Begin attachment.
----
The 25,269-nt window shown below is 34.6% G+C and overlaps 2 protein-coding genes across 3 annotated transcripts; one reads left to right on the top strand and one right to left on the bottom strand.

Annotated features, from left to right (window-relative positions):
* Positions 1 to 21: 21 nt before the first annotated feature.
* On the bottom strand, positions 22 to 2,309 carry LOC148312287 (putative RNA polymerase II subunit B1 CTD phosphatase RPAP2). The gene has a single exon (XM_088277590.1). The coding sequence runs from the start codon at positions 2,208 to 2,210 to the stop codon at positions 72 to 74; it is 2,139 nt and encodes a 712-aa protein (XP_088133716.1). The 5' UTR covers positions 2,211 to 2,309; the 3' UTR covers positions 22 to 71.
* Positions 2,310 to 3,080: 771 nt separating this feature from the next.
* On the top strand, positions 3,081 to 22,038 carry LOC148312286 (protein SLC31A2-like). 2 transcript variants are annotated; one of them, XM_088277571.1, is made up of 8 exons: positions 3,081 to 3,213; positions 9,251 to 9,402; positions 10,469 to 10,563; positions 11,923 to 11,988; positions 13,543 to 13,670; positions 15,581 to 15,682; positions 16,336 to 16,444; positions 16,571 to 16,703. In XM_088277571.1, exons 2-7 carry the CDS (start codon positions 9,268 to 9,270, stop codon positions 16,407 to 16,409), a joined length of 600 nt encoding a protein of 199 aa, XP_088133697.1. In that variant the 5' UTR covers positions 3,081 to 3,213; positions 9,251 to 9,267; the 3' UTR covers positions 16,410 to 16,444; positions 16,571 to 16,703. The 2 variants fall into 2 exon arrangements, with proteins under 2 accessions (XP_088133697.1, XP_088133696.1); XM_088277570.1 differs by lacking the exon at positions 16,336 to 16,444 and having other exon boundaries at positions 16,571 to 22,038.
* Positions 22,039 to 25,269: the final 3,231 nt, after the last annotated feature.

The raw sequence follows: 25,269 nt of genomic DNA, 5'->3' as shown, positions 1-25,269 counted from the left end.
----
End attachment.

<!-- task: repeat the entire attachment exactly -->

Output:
The 25,269-nt window shown below is 34.6% G+C and overlaps 2 protein-coding genes across 3 annotated transcripts; one reads left to right on the top strand and one right to left on the bottom strand.

Annotated features, from left to right (window-relative positions):
* Positions 1 to 21: 21 nt before the first annotated feature.
* On the bottom strand, positions 22 to 2,309 carry LOC148312287 (putative RNA polymerase II subunit B1 CTD phosphatase RPAP2). The gene has a single exon (XM_088277590.1). The coding sequence runs from the start codon at positions 2,208 to 2,210 to the stop codon at positions 72 to 74; it is 2,139 nt and encodes a 712-aa protein (XP_088133716.1). The 5' UTR covers positions 2,211 to 2,309; the 3' UTR covers positions 22 to 71.
* Positions 2,310 to 3,080: 771 nt separating this feature from the next.
* On the top strand, positions 3,081 to 22,038 carry LOC148312286 (protein SLC31A2-like). 2 transcript variants are annotated; one of them, XM_088277571.1, is made up of 8 exons: positions 3,081 to 3,213; positions 9,251 to 9,402; positions 10,469 to 10,563; positions 11,923 to 11,988; positions 13,543 to 13,670; positions 15,581 to 15,682; positions 16,336 to 16,444; positions 16,571 to 16,703. In XM_088277571.1, exons 2-7 carry the CDS (start codon positions 9,268 to 9,270, stop codon positions 16,407 to 16,409), a joined length of 600 nt encoding a protein of 199 aa, XP_088133697.1. In that variant the 5' UTR covers positions 3,081 to 3,213; positions 9,251 to 9,267; the 3' UTR covers positions 16,410 to 16,444; positions 16,571 to 16,703. The 2 variants fall into 2 exon arrangements, with proteins under 2 accessions (XP_088133697.1, XP_088133696.1); XM_088277570.1 differs by lacking the exon at positions 16,336 to 16,444 and having other exon boundaries at positions 16,571 to 22,038.
* Positions 22,039 to 25,269: the final 3,231 nt, after the last annotated feature.

The raw sequence follows: 25,269 nt of genomic DNA, 5'->3' as shown, positions 1-25,269 counted from the left end.